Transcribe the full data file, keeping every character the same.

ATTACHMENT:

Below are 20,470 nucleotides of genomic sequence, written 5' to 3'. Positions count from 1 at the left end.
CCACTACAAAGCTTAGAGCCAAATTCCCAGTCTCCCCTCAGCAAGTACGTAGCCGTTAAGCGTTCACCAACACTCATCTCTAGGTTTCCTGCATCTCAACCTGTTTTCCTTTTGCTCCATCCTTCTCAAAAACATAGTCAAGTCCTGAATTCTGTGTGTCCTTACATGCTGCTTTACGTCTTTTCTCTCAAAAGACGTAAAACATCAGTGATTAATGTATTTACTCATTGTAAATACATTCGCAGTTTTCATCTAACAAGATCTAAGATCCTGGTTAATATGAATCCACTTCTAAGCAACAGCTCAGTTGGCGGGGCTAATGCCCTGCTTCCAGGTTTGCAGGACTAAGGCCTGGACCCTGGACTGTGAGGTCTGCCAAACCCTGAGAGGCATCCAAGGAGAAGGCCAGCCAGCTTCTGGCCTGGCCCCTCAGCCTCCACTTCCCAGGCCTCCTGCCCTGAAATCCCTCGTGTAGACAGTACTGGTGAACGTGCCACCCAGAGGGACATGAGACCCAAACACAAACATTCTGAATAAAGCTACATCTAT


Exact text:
Below are 20,470 nucleotides of genomic sequence, written 5' to 3'. Positions count from 1 at the left end.
CCACTACAAAGCTTAGAGCCAAATTCCCAGTCTCCCCTCAGCAAGTACGTAGCCGTTAAGCGTTCACCAACACTCATCTCTAGGTTTCCTGCATCTCAACCTGTTTTCCTTTTGCTCCATCCTTCTCAAAAACATAGTCAAGTCCTGAATTCTGTGTGTCCTTACATGCTGCTTTACGTCTTTTCTCTCAAAAGACGTAAAACATCAGTGATTAATGTATTTACTCATTGTAAATACATTCGCAGTTTTCATCTAACAAGATCTAAGATCCTGGTTAATATGAATCCACTTCTAAGCAACAGCTCAGTTGGCGGGGCTAATGCCCTGCTTCCAGGTTTGCAGGACTAAGGCCTGGACCCTGGACTGTGAGGTCTGCCAAACCCTGAGAGGCATCCAAGGAGAAGGCCAGCCAGCTTCTGGCCTGGCCCCTCAGCCTCCACTTCCCAGGCCTCCTGCCCTGAAATCCCTCGTGTAGACAGTACTGGTGAACGTGCCACCCAGAGGGACATGAGACCCAAACACAAACATTCTGAATAAAGCTACATCTAT